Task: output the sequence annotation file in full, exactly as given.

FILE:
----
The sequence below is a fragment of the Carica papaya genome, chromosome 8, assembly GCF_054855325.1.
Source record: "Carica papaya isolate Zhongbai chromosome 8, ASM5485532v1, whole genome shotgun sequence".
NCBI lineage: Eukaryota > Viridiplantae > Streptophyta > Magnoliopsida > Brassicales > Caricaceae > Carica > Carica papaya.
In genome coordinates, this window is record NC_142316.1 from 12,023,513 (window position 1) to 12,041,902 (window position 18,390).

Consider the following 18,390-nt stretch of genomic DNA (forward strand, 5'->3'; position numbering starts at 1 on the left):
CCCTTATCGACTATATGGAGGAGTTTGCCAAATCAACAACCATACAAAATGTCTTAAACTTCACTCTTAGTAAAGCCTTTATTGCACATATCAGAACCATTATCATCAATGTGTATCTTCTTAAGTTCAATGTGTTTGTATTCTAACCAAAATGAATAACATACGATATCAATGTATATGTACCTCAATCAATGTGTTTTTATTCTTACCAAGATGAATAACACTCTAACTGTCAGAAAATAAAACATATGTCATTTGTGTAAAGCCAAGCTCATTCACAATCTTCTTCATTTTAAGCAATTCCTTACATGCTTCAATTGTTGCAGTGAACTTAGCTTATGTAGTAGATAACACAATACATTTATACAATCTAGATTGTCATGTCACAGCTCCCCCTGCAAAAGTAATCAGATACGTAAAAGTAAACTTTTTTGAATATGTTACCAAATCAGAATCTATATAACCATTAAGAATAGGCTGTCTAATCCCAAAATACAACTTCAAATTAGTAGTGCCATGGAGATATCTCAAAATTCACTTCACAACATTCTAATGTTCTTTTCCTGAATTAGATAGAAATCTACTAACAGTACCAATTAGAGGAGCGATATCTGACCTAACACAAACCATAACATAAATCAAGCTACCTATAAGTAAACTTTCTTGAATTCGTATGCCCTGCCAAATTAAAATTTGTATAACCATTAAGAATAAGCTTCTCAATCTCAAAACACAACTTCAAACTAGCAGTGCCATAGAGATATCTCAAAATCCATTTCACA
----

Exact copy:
The sequence below is a fragment of the Carica papaya genome, chromosome 8, assembly GCF_054855325.1.
Source record: "Carica papaya isolate Zhongbai chromosome 8, ASM5485532v1, whole genome shotgun sequence".
NCBI lineage: Eukaryota > Viridiplantae > Streptophyta > Magnoliopsida > Brassicales > Caricaceae > Carica > Carica papaya.
In genome coordinates, this window is record NC_142316.1 from 12,023,513 (window position 1) to 12,041,902 (window position 18,390).

Consider the following 18,390-nt stretch of genomic DNA (forward strand, 5'->3'; position numbering starts at 1 on the left):
CCCTTATCGACTATATGGAGGAGTTTGCCAAATCAACAACCATACAAAATGTCTTAAACTTCACTCTTAGTAAAGCCTTTATTGCACATATCAGAACCATTATCATCAATGTGTATCTTCTTAAGTTCAATGTGTTTGTATTCTAACCAAAATGAATAACATACGATATCAATGTATATGTACCTCAATCAATGTGTTTTTATTCTTACCAAGATGAATAACACTCTAACTGTCAGAAAATAAAACATATGTCATTTGTGTAAAGCCAAGCTCATTCACAATCTTCTTCATTTTAAGCAATTCCTTACATGCTTCAATTGTTGCAGTGAACTTAGCTTATGTAGTAGATAACACAATACATTTATACAATCTAGATTGTCATGTCACAGCTCCCCCTGCAAAAGTAATCAGATACGTAAAAGTAAACTTTTTTGAATATGTTACCAAATCAGAATCTATATAACCATTAAGAATAGGCTGTCTAATCCCAAAATACAACTTCAAATTAGTAGTGCCATGGAGATATCTCAAAATTCACTTCACAACATTCTAATGTTCTTTTCCTGAATTAGATAGAAATCTACTAACAGTACCAATTAGAGGAGCGATATCTGACCTAACACAAACCATAACATAAATCAAGCTACCTATAAGTAAACTTTCTTGAATTCGTATGCCCTGCCAAATTAAAATTTGTATAACCATTAAGAATAAGCTTCTCAATCTCAAAACACAACTTCAAACTAGCAGTGCCATAGAGATATCTCAAAATCCATTTCACA